How to prune a rosemary bush

Updated February 21, 2017

Rosemary bushes can live for up to 15 years. They make a great addition to any garden and can be shaped into topiary. They also can grow to be quite large, so in addition to your usual snipping for culinary and crafting purposes, you may need to occasionally prune your rosemary bush to control its growth. Prune your rosemary in early spring or late autumn.

Clip the soft, new growth from the rosemary plant to use for cooking and to dry. You will want to wait at least two weeks before cutting any sprigs after pruning.

Cut any straggling stems. These will be the larger stems that are growing beyond the main bulk of the bush.

Start at the bottom of the bush and clip no more than 10 to 12.5 cm (4 to 5 inches) from the tips of the stems. This is for a full-grown rosemary bush. For young rosemary bushes, clip no more than 5 to 7.5 cm (2 to 3 inches).

Work your way around the bottom of the bush. Clip so that the bottom fourth of the bush is even all the way around.

Move upward around the bush, clipping back slightly more than you did around the bottom as you go. Do not clip too much though; the overall difference between the top and bottom of the bush should amount to no more than 7.5 cm (3 inches). This will shape your rosemary bush, giving it a uniform look.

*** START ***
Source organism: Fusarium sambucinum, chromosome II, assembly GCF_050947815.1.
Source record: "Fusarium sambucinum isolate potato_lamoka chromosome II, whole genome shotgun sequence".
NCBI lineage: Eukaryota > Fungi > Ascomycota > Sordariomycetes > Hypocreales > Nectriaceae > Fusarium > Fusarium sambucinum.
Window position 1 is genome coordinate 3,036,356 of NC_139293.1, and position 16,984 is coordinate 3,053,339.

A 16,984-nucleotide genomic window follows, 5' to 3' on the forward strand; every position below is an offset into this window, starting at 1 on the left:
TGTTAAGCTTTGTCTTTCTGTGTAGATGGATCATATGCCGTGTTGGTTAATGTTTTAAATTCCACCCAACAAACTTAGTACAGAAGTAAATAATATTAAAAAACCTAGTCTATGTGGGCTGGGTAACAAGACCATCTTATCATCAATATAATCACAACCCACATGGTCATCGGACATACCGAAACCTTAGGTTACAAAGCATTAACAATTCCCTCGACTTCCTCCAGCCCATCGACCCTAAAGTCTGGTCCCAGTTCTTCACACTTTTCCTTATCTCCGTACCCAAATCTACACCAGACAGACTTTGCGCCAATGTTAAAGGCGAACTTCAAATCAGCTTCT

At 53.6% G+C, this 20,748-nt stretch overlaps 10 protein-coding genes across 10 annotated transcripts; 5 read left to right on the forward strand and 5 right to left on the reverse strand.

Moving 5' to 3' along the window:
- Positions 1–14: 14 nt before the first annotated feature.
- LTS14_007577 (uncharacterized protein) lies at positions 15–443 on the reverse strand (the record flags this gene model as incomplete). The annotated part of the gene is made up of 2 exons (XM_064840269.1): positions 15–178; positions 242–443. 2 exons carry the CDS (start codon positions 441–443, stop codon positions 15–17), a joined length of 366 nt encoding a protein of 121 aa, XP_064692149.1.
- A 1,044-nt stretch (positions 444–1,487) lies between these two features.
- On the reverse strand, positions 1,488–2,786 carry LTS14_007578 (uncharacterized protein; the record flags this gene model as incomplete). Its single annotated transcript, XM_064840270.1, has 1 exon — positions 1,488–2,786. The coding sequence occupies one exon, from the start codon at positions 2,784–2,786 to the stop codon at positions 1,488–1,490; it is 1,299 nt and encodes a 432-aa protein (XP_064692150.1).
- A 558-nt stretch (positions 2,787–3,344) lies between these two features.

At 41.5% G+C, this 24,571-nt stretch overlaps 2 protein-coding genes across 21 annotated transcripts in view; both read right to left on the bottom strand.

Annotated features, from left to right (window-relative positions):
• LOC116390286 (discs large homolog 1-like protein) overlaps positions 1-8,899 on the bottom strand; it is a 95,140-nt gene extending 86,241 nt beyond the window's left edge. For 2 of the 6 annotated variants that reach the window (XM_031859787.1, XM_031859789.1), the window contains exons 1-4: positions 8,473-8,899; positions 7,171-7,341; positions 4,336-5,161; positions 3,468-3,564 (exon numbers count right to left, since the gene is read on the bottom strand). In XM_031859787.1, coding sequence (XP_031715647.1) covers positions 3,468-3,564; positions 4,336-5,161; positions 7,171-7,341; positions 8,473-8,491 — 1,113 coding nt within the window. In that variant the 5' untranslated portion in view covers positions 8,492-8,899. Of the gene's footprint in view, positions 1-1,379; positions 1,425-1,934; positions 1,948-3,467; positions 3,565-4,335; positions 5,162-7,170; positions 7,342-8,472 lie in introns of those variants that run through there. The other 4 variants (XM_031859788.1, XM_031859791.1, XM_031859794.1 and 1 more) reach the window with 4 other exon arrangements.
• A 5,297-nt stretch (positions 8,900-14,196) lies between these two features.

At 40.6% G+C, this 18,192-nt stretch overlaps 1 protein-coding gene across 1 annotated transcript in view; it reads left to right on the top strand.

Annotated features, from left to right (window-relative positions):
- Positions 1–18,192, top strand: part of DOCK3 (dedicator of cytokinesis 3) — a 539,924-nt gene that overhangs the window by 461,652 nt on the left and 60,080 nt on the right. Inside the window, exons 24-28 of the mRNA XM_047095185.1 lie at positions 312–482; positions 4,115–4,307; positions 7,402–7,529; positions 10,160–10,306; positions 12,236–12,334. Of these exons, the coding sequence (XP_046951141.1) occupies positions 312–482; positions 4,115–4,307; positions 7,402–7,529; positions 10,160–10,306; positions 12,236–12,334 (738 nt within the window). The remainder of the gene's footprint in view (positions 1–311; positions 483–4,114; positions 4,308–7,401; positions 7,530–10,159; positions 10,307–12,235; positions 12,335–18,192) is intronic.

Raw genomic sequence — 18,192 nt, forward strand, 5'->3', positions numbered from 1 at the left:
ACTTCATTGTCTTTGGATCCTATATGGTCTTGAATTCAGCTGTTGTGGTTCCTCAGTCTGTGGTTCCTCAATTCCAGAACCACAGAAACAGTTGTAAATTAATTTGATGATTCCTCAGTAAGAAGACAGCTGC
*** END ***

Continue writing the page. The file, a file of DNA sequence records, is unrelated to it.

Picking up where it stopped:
Check for stragglers and clip those. Now that you have the shape of the bush, you can determine whether you should prune back any farther.

Prune back farther if the outer stems are still quite soft and you don't need to cut any more clipping for at least a month. Prune back only 2.5 to 5 cm (1 to 2 inches) at a time so you don't cut into the thick, woody portions of the stems.

Continue to clip soft, new stems as they grow. This practice will reduce the need to severely prune your rosemary and still maintain a pleasing shape.

Things You'll Need

  • Clippers
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About the Author

Shelly McRae is a freelance writer residing in Phoenix, Ariz. Having earned an associate degree from Glendale Community College with a major in graphic design and technical writing, she turned to online writing. McRae has written articles for multiple websites, drawing on her experience in the home improvement industry and hydroponic gardening.